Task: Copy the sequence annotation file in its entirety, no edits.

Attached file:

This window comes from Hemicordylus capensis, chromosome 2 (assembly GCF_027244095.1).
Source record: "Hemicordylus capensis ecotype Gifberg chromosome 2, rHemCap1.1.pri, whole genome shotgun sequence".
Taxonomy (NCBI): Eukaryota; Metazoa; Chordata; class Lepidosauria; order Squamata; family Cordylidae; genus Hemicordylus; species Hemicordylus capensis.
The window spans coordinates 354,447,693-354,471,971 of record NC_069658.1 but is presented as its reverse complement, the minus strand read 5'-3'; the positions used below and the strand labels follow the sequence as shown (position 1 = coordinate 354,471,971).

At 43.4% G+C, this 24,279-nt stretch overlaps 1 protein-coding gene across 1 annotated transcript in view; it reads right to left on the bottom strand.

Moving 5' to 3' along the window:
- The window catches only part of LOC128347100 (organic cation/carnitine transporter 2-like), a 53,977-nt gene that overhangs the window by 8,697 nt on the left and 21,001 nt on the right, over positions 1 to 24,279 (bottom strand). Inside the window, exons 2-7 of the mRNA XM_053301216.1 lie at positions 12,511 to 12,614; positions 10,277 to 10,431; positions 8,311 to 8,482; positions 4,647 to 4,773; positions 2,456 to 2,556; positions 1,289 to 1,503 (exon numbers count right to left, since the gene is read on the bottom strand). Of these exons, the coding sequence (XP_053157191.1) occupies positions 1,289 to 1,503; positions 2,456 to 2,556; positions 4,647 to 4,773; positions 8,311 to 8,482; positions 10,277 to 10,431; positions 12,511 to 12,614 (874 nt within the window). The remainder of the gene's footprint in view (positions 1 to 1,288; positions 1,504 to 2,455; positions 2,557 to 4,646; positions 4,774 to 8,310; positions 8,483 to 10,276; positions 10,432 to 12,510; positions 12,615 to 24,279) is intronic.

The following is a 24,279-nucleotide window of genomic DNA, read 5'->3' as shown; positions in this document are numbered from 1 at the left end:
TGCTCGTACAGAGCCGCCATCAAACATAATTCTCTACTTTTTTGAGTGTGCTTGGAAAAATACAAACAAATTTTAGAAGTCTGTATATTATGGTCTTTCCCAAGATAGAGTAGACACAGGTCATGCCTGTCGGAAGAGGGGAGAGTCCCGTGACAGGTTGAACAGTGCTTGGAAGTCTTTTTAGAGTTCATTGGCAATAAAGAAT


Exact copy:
This window comes from Hemicordylus capensis, chromosome 2 (assembly GCF_027244095.1).
Source record: "Hemicordylus capensis ecotype Gifberg chromosome 2, rHemCap1.1.pri, whole genome shotgun sequence".
Taxonomy (NCBI): Eukaryota; Metazoa; Chordata; class Lepidosauria; order Squamata; family Cordylidae; genus Hemicordylus; species Hemicordylus capensis.
The window spans coordinates 354,447,693-354,471,971 of record NC_069658.1 but is presented as its reverse complement, the minus strand read 5'-3'; the positions used below and the strand labels follow the sequence as shown (position 1 = coordinate 354,471,971).

At 43.4% G+C, this 24,279-nt stretch overlaps 1 protein-coding gene across 1 annotated transcript in view; it reads right to left on the bottom strand.

Moving 5' to 3' along the window:
- The window catches only part of LOC128347100 (organic cation/carnitine transporter 2-like), a 53,977-nt gene that overhangs the window by 8,697 nt on the left and 21,001 nt on the right, over positions 1 to 24,279 (bottom strand). Inside the window, exons 2-7 of the mRNA XM_053301216.1 lie at positions 12,511 to 12,614; positions 10,277 to 10,431; positions 8,311 to 8,482; positions 4,647 to 4,773; positions 2,456 to 2,556; positions 1,289 to 1,503 (exon numbers count right to left, since the gene is read on the bottom strand). Of these exons, the coding sequence (XP_053157191.1) occupies positions 1,289 to 1,503; positions 2,456 to 2,556; positions 4,647 to 4,773; positions 8,311 to 8,482; positions 10,277 to 10,431; positions 12,511 to 12,614 (874 nt within the window). The remainder of the gene's footprint in view (positions 1 to 1,288; positions 1,504 to 2,455; positions 2,557 to 4,646; positions 4,774 to 8,310; positions 8,483 to 10,276; positions 10,432 to 12,510; positions 12,615 to 24,279) is intronic.

The following is a 24,279-nucleotide window of genomic DNA, read 5'->3' as shown; positions in this document are numbered from 1 at the left end:
TGCTCGTACAGAGCCGCCATCAAACATAATTCTCTACTTTTTTGAGTGTGCTTGGAAAAATACAAACAAATTTTAGAAGTCTGTATATTATGGTCTTTCCCAAGATAGAGTAGACACAGGTCATGCCTGTCGGAAGAGGGGAGAGTCCCGTGACAGGTTGAACAGTGCTTGGAAGTCTTTTTAGAGTTCATTGGCAATAAAGAAT